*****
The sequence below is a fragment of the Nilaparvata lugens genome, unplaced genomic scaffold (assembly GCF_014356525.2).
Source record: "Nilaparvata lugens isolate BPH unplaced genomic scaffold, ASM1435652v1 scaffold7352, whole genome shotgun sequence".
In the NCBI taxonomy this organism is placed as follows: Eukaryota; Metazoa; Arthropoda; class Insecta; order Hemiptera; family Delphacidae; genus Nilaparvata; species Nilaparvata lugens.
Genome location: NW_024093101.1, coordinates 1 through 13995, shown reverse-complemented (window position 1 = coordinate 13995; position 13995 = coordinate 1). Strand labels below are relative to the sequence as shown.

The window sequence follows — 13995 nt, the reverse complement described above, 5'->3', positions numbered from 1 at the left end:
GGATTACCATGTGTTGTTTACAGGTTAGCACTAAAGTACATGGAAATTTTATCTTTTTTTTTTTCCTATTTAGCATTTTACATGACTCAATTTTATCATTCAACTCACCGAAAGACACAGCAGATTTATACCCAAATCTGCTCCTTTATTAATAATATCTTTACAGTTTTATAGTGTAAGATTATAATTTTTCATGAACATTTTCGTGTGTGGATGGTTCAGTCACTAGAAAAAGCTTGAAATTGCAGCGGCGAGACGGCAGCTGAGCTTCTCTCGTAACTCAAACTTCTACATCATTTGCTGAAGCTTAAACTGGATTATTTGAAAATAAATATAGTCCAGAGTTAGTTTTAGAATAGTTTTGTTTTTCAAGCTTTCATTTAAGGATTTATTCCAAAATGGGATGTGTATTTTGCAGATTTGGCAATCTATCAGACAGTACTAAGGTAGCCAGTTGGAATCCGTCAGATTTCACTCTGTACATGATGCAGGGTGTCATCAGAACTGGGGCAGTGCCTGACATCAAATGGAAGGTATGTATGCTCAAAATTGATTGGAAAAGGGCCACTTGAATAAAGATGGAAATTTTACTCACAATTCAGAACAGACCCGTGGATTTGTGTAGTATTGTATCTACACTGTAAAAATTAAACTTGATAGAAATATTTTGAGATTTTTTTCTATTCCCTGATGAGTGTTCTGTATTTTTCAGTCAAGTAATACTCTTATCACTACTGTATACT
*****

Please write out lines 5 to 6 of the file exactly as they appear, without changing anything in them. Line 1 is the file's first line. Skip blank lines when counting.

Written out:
The window sequence follows — 13995 nt, the reverse complement described above, 5'->3', positions numbered from 1 at the left end:
GGATTACCATGTGTTGTTTACAGGTTAGCACTAAAGTACATGGAAATTTTATCTTTTTTTTTTTCCTATTTAGCATTTTACATGACTCAATTTTATCATTCAACTCACCGAAAGACACAGCAGATTTATACCCAAATCTGCTCCTTTATTAATAATATCTTTACAGTTTTATAGTGTAAGATTATAATTTTTCATGAACATTTTCGTGTGTGGATGGTTCAGTCACTAGAAAAAGCTTGAAATTGCAGCGGCGAGACGGCAGCTGAGCTTCTCTCGTAACTCAAACTTCTACATCATTTGCTGAAGCTTAAACTGGATTATTTGAAAATAAATATAGTCCAGAGTTAGTTTTAGAATAGTTTTGTTTTTCAAGCTTTCATTTAAGGATTTATTCCAAAATGGGATGTGTATTTTGCAGATTTGGCAATCTATCAGACAGTACTAAGGTAGCCAGTTGGAATCCGTCAGATTTCACTCTGTACATGATGCAGGGTGTCATCAGAACTGGGGCAGTGCCTGACATCAAATGGAAGGTATGTATGCTCAAAATTGATTGGAAAAGGGCCACTTGAATAAAGATGGAAATTTTACTCACAATTCAGAACAGACCCGTGGATTTGTGTAGTATTGTATCTACACTGTAAAAATTAAACTTGATAGAAATATTTTGAGATTTTTTTCTATTCCCTGATGAGTGTTCTGTATTTTTCAGTCAAGTAATACTCTTATCACTACTGTATACT